The electronic capturing of notes written on the board. Interactive whiteboards and the accompanying software normally allow the user to make notes and annotations over existing applications. They also allow notes to add to a “note pad” type application, directly through writing onto the board. These can then be saved in electronic format making them easy to distribute. This feature also saves students taking notes during a session. §
The ability to control a computer and its’ applications through touching the whiteboard. When connected to a PC/ laptop and projector (where necessary), interactive whiteboards can be used as touchscreens. The board displays the active desktop of the connect laptop/PC and all applications on the computer can be controlled via touching the board, either with your finger, or with an electronic pen/ stylus. §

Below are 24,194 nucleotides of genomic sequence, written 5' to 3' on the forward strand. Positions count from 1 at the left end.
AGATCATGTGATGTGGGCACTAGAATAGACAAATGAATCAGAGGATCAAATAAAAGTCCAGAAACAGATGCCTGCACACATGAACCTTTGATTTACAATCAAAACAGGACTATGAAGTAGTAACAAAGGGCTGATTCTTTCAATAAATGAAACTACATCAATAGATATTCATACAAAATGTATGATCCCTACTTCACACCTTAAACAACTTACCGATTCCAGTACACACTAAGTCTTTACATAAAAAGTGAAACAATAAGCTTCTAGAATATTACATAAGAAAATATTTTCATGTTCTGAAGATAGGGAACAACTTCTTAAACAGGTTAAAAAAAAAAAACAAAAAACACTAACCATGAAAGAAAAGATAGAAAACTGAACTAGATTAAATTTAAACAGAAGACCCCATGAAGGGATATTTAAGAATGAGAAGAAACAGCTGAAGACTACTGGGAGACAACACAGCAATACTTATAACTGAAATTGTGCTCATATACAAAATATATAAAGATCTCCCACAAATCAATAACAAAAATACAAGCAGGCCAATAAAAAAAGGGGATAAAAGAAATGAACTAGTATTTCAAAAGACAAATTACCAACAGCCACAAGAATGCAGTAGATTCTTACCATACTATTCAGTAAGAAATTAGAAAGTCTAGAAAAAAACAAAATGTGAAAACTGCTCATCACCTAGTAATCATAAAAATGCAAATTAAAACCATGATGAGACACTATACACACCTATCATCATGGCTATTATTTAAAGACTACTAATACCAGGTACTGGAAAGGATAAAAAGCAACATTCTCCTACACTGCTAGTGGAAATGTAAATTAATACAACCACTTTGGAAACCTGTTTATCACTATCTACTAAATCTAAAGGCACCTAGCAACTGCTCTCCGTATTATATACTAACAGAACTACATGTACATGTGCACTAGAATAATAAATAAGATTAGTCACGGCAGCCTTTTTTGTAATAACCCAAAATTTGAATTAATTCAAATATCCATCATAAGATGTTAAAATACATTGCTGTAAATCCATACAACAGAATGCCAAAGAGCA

The distribution of electronically captured notes, either through print or online media. Notes that have been written on the board are electronically captured (as above). These notes can be distributed to student’s, either by printing the notes or by creating files through the interactive whiteboard’s software, which can be emailed to students, or uploaded to an intranet/web site/ VLE. The main differences between the various types of board are found in the way in which they accomplish these features. For example, using a plasma screen and a SMART overlay, users can simply touch the screen to operate any applications on a connected PC. Using a low­tech solution, users can still use a board as a touchscreen but will need to use an electronic pen or stylus to do so.